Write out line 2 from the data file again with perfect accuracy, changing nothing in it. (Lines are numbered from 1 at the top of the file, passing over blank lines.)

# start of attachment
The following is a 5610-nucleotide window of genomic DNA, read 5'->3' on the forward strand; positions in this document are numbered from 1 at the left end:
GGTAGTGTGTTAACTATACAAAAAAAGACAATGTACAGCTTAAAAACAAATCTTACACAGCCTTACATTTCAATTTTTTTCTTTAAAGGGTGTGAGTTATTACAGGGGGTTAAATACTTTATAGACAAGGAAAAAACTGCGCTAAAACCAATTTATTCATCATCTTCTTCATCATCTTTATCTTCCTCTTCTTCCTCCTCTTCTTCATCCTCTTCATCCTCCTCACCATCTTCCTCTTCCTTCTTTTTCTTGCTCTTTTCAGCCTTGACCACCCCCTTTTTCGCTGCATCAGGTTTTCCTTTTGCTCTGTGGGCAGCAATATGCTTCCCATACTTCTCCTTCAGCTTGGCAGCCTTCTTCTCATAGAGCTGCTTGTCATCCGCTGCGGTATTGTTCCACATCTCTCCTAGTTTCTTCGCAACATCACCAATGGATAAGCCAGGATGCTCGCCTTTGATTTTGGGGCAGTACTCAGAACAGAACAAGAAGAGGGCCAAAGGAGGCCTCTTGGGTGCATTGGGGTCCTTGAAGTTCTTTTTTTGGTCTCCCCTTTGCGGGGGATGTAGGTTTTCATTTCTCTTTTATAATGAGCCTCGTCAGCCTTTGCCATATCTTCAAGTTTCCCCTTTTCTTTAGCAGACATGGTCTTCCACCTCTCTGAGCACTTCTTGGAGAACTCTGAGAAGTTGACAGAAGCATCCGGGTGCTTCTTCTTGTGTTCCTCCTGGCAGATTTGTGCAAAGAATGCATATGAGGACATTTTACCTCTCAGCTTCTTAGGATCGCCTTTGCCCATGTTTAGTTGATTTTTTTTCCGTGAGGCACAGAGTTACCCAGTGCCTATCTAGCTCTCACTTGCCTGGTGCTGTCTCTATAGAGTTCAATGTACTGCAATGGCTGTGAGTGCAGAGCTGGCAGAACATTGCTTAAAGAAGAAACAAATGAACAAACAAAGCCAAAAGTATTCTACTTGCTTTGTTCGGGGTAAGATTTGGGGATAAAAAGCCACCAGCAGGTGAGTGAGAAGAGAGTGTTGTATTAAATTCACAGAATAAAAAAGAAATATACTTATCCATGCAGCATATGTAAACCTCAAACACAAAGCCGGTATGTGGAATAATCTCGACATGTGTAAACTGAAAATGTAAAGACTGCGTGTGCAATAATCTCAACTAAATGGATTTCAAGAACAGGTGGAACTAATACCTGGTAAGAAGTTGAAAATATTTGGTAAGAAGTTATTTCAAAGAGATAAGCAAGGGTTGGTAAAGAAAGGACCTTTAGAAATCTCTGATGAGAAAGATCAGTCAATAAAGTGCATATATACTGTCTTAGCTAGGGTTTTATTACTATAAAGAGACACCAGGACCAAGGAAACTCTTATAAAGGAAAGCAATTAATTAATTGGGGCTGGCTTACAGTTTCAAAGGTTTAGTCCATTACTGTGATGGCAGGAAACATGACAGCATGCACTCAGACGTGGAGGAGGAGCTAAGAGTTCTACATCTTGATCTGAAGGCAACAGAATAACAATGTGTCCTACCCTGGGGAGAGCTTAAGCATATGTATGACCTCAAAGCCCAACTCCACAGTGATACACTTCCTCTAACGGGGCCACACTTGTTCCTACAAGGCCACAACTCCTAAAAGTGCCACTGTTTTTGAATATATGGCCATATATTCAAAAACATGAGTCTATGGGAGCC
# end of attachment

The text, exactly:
GGTAGTGTGTTAACTATACAAAAAAAGACAATGTACAGCTTAAAAACAAATCTTACACAGCCTTACATTTCAATTTTTTTCTTTAAAGGGTGTGAGTTATTACAGGGGGTTAAATACTTTATAGACAAGGAAAAAACTGCGCTAAAACCAATTTATTCATCATCTTCTTCATCATCTTTATCTTCCTCTTCTTCCTCCTCTTCTTCATCCTCTTCATCCTCCTCACCATCTTCCTCTTCCTTCTTTTTCTTGCTCTTTTCAGCCTTGACCACCCCCTTTTTCGCTGCATCAGGTTTTCCTTTTGCTCTGTGGGCAGCAATATGCTTCCCATACTTCTCCTTCAGCTTGGCAGCCTTCTTCTCATAGAGCTGCTTGTCATCCGCTGCGGTATTGTTCCACATCTCTCCTAGTTTCTTCGCAACATCACCAATGGATAAGCCAGGATGCTCGCCTTTGATTTTGGGGCAGTACTCAGAACAGAACAAGAAGAGGGCCAAAGGAGGCCTCTTGGGTGCATTGGGGTCCTTGAAGTTCTTTTTTTGGTCTCCCCTTTGCGGGGGATGTAGGTTTTCATTTCTCTTTTATAATGAGCCTCGTCAGCCTTTGCCATATCTTCAAGTTTCCCCTTTTCTTTAGCAGACATGGTCTTCCACCTCTCTGAGCACTTCTTGGAGAACTCTGAGAAGTTGACAGAAGCATCCGGGTGCTTCTTCTTGTGTTCCTCCTGGCAGATTTGTGCAAAGAATGCATATGAGGACATTTTACCTCTCAGCTTCTTAGGATCGCCTTTGCCCATGTTTAGTTGATTTTTTTTCCGTGAGGCACAGAGTTACCCAGTGCCTATCTAGCTCTCACTTGCCTGGTGCTGTCTCTATAGAGTTCAATGTACTGCAATGGCTGTGAGTGCAGAGCTGGCAGAACATTGCTTAAAGAAGAAACAAATGAACAAACAAAGCCAAAAGTATTCTACTTGCTTTGTTCGGGGTAAGATTTGGGGATAAAAAGCCACCAGCAGGTGAGTGAGAAGAGAGTGTTGTATTAAATTCACAGAATAAAAAAGAAATATACTTATCCATGCAGCATATGTAAACCTCAAACACAAAGCCGGTATGTGGAATAATCTCGACATGTGTAAACTGAAAATGTAAAGACTGCGTGTGCAATAATCTCAACTAAATGGATTTCAAGAACAGGTGGAACTAATACCTGGTAAGAAGTTGAAAATATTTGGTAAGAAGTTATTTCAAAGAGATAAGCAAGGGTTGGTAAAGAAAGGACCTTTAGAAATCTCTGATGAGAAAGATCAGTCAATAAAGTGCATATATACTGTCTTAGCTAGGGTTTTATTACTATAAAGAGACACCAGGACCAAGGAAACTCTTATAAAGGAAAGCAATTAATTAATTGGGGCTGGCTTACAGTTTCAAAGGTTTAGTCCATTACTGTGATGGCAGGAAACATGACAGCATGCACTCAGACGTGGAGGAGGAGCTAAGAGTTCTACATCTTGATCTGAAGGCAACAGAATAACAATGTGTCCTACCCTGGGGAGAGCTTAAGCATATGTATGACCTCAAAGCCCAACTCCACAGTGATACACTTCCTCTAACGGGGCCACACTTGTTCCTACAAGGCCACAACTCCTAAAAGTGCCACTGTTTTTGAATATATGGCCATATATTCAAAAACATGAGTCTATGGGAGCC